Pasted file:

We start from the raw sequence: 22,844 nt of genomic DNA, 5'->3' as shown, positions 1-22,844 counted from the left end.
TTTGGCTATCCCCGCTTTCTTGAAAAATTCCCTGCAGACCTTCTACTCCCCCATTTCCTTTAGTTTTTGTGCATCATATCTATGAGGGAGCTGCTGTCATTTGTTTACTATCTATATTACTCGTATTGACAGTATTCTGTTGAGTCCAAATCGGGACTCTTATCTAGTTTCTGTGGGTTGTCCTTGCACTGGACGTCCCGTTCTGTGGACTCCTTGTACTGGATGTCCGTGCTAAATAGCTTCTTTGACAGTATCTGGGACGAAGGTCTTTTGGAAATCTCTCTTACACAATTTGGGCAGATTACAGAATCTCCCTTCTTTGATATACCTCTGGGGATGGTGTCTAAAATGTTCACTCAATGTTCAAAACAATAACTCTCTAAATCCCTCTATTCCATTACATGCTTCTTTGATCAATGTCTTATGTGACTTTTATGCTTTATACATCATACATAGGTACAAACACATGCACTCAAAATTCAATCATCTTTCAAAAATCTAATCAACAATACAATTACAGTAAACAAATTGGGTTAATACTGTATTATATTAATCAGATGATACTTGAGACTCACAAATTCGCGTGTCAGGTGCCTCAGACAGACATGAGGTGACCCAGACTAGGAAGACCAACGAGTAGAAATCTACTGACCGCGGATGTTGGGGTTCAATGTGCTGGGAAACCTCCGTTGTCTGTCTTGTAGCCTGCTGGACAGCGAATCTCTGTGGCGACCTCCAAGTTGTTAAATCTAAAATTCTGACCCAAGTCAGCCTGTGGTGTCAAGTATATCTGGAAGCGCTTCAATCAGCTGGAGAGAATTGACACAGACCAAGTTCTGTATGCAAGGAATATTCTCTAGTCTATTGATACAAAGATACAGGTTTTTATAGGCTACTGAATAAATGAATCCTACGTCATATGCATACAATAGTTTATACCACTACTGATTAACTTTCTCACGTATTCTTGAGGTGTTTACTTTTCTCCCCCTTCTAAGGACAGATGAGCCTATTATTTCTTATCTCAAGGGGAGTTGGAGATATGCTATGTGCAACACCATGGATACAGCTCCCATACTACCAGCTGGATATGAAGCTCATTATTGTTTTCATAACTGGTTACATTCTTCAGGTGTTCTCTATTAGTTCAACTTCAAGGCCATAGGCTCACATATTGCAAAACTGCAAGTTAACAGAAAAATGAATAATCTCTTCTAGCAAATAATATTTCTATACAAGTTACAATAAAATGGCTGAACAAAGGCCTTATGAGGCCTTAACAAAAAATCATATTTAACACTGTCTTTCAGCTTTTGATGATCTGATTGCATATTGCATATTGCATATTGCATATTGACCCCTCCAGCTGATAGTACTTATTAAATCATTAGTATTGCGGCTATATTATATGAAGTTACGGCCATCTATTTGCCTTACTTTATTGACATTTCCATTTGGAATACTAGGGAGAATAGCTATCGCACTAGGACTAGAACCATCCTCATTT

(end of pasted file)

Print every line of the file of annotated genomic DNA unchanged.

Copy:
We start from the raw sequence: 22,844 nt of genomic DNA, 5'->3' as shown, positions 1-22,844 counted from the left end.
TTTGGCTATCCCCGCTTTCTTGAAAAATTCCCTGCAGACCTTCTACTCCCCCATTTCCTTTAGTTTTTGTGCATCATATCTATGAGGGAGCTGCTGTCATTTGTTTACTATCTATATTACTCGTATTGACAGTATTCTGTTGAGTCCAAATCGGGACTCTTATCTAGTTTCTGTGGGTTGTCCTTGCACTGGACGTCCCGTTCTGTGGACTCCTTGTACTGGATGTCCGTGCTAAATAGCTTCTTTGACAGTATCTGGGACGAAGGTCTTTTGGAAATCTCTCTTACACAATTTGGGCAGATTACAGAATCTCCCTTCTTTGATATACCTCTGGGGATGGTGTCTAAAATGTTCACTCAATGTTCAAAACAATAACTCTCTAAATCCCTCTATTCCATTACATGCTTCTTTGATCAATGTCTTATGTGACTTTTATGCTTTATACATCATACATAGGTACAAACACATGCACTCAAAATTCAATCATCTTTCAAAAATCTAATCAACAATACAATTACAGTAAACAAATTGGGTTAATACTGTATTATATTAATCAGATGATACTTGAGACTCACAAATTCGCGTGTCAGGTGCCTCAGACAGACATGAGGTGACCCAGACTAGGAAGACCAACGAGTAGAAATCTACTGACCGCGGATGTTGGGGTTCAATGTGCTGGGAAACCTCCGTTGTCTGTCTTGTAGCCTGCTGGACAGCGAATCTCTGTGGCGACCTCCAAGTTGTTAAATCTAAAATTCTGACCCAAGTCAGCCTGTGGTGTCAAGTATATCTGGAAGCGCTTCAATCAGCTGGAGAGAATTGACACAGACCAAGTTCTGTATGCAAGGAATATTCTCTAGTCTATTGATACAAAGATACAGGTTTTTATAGGCTACTGAATAAATGAATCCTACGTCATATGCATACAATAGTTTATACCACTACTGATTAACTTTCTCACGTATTCTTGAGGTGTTTACTTTTCTCCCCCTTCTAAGGACAGATGAGCCTATTATTTCTTATCTCAAGGGGAGTTGGAGATATGCTATGTGCAACACCATGGATACAGCTCCCATACTACCAGCTGGATATGAAGCTCATTATTGTTTTCATAACTGGTTACATTCTTCAGGTGTTCTCTATTAGTTCAACTTCAAGGCCATAGGCTCACATATTGCAAAACTGCAAGTTAACAGAAAAATGAATAATCTCTTCTAGCAAATAATATTTCTATACAAGTTACAATAAAATGGCTGAACAAAGGCCTTATGAGGCCTTAACAAAAAATCATATTTAACACTGTCTTTCAGCTTTTGATGATCTGATTGCATATTGCATATTGCATATTGCATATTGACCCCTCCAGCTGATAGTACTTATTAAATCATTAGTATTGCGGCTATATTATATGAAGTTACGGCCATCTATTTGCCTTACTTTATTGACATTTCCATTTGGAATACTAGGGAGAATAGCTATCGCACTAGGACTAGAACCATCCTCATTT